Garlic is amazing in its antiviral and antibacterial capabilities. Garlic is actually a Chinese herb (Da Suan). It’s used to kill toxins and parasites and also to reduce swelling in the body. It’s what I call a great “A” herb: anesthetic, antibacterial, anti fungal, antioxidant, antiviral, etc….

borscht with beef

Borscht With Beef
Author: 
Recipe type: soup, stew, comfort food
Cuisine: paleo, whole30, gluten free, grain free, nut free, dairy free
Prep time: 
Cook time: 
Total time: 
Serves: 8
 
This Borscht With Beef is like a delicious cross between cabbage soup and beef stew. It is so healing and so comforting.
Ingredients
  • 2 Tbs extra-virgin olive oil
  • 1 lb beef stew meat
  • sea salt and black pepper
  • 1 bay leaf
  • 6 cups beef bone broth, divided
  • 3 cups water, divided
  • 1 tsp fennel seeds
  • 3 medium/large red beets, peeled and diced
  • 3 scallions, sliced, roots retained and added to the soup
  • ⅓ cup fresh dill, snipped or chopped
  • 3 medium carrots, peeled and diced
  • ¼ cup raw apple cider vinegar
  • ½ medium head savoy cabbage, thinly sliced and broken into shreds
  • 6 garlic cloves, smashed
  • 1 med baking potato, peeled and diced
  • non-dairy yogurt, for topping
Instructions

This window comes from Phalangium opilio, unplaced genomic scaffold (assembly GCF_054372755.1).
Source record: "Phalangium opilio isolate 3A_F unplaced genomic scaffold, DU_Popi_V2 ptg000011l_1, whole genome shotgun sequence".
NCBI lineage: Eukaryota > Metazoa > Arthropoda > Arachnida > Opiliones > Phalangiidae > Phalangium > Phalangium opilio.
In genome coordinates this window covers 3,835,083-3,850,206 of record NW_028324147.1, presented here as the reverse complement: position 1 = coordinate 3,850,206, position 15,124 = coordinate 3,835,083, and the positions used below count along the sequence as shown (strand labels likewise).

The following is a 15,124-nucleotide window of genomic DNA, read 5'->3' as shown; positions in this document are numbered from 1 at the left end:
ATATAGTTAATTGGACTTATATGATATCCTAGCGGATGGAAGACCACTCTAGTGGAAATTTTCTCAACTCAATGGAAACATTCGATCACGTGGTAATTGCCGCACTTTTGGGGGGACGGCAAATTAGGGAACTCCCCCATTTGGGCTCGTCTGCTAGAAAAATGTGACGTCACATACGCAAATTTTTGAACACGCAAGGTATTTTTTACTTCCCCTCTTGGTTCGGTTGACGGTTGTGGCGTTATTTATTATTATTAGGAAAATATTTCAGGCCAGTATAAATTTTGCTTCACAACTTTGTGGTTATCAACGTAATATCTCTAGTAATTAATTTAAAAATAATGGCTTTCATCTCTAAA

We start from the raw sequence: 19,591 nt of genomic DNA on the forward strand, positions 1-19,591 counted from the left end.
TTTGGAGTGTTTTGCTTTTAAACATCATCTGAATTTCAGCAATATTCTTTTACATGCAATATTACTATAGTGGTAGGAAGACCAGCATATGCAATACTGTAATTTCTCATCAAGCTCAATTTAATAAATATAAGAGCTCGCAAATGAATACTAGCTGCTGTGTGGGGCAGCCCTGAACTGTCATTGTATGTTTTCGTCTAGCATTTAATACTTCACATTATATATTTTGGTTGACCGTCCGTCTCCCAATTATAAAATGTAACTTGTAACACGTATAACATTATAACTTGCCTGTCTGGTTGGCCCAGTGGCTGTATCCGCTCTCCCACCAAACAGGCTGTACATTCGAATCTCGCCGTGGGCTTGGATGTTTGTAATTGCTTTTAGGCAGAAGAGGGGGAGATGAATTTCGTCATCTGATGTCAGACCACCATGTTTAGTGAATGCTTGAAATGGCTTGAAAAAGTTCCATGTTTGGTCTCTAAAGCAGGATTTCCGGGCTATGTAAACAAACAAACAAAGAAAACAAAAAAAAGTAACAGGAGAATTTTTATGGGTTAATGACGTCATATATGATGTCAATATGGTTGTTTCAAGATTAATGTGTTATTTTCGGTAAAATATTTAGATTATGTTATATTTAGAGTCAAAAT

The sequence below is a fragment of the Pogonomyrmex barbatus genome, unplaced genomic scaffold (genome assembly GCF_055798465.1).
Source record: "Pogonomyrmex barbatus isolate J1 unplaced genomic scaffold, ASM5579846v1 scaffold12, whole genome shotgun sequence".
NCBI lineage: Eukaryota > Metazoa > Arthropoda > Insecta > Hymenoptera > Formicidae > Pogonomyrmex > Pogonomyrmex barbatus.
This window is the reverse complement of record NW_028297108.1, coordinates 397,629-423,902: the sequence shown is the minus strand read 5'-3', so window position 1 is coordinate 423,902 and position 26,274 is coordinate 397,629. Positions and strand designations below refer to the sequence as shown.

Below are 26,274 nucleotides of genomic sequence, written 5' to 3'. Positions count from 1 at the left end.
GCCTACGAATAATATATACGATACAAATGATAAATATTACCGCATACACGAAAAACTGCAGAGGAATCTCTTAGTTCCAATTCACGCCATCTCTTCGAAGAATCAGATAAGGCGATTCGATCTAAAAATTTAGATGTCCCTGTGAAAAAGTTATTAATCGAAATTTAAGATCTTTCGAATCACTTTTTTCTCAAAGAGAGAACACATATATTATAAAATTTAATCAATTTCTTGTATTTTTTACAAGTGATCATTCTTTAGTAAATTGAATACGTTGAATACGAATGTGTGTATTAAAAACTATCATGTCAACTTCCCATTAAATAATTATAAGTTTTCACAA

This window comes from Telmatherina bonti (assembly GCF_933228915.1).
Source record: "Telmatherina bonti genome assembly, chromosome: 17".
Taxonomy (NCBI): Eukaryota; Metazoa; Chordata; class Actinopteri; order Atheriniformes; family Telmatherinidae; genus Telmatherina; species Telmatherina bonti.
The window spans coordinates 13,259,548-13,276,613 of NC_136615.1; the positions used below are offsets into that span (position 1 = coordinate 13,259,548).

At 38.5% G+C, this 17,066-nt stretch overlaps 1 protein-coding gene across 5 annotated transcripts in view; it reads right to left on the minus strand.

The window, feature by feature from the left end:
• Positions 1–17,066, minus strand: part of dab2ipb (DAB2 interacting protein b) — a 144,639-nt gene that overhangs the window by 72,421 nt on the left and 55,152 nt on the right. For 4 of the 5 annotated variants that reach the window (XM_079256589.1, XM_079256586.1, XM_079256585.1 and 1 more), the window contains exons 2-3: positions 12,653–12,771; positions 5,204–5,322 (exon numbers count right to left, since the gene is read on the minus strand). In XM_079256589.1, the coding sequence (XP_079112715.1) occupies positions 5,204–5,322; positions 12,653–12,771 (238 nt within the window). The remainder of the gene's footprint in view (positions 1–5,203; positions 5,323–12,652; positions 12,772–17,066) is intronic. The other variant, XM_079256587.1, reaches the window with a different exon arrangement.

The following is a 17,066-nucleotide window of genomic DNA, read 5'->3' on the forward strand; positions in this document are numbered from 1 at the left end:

1. In a large soup pot set over medium heat, heat the oil.
  2. Season the beef with salt and pepper.
  3. Add the beef to the oil, in a single layer, turning to brown all sides. You will probably have to do this in batches, removing the first batch to a plate to do the second batch.
  4. When the beef is all browned, return all of it to the pot and pour in 3 cups of bone broth and 1 cup of water. Add the fennel seeds. Bring to a boil, then lower the heat to a simmer, cover the pot and cook for 1 hour.
  5. Add the beets, scallions (with the roots), carrots, cabbage, garlic cloves, and potatoes.
  6. Add the remaining 3 cups bone broth and add about 2 more cups of water so that the ingredients are covered with liquid.
  7. Cover and let simmer 30 mins.
  8. Remove from heat and stir in vinegar and dill.
  9. Ladle into bowls and top each serving with a dollop of yogurt.
  10. Enjoy!

Tomato Free Marinara Sauce

If you literally can’t stomach tomatoes, this tomato free marinara sauce will have you jumping for joy!

tomato free marinara sauce

I over-indulged to such an extent this summer that I set-back my digestive system to where it was before I knew how to heal myself with food. Really… it is still quite unbelievable to me that I could possibly do this to myself after so many years of feeling great.

If you don’t know my story, I’ll back up a bit and give it to you in a nutshell here. I used to have terrible digestive issues. The doctors thought I had ulcerative colitis and I was on a ton of medications. I had to know where every bathroom was at all times and I lived in pain. Fast forward and I went to cooking school and then got my Master’s degree in Oriental medicine and I learned to heal myself — and all of you — with food and herbs. And I’ve been healthy now for at least 10 years.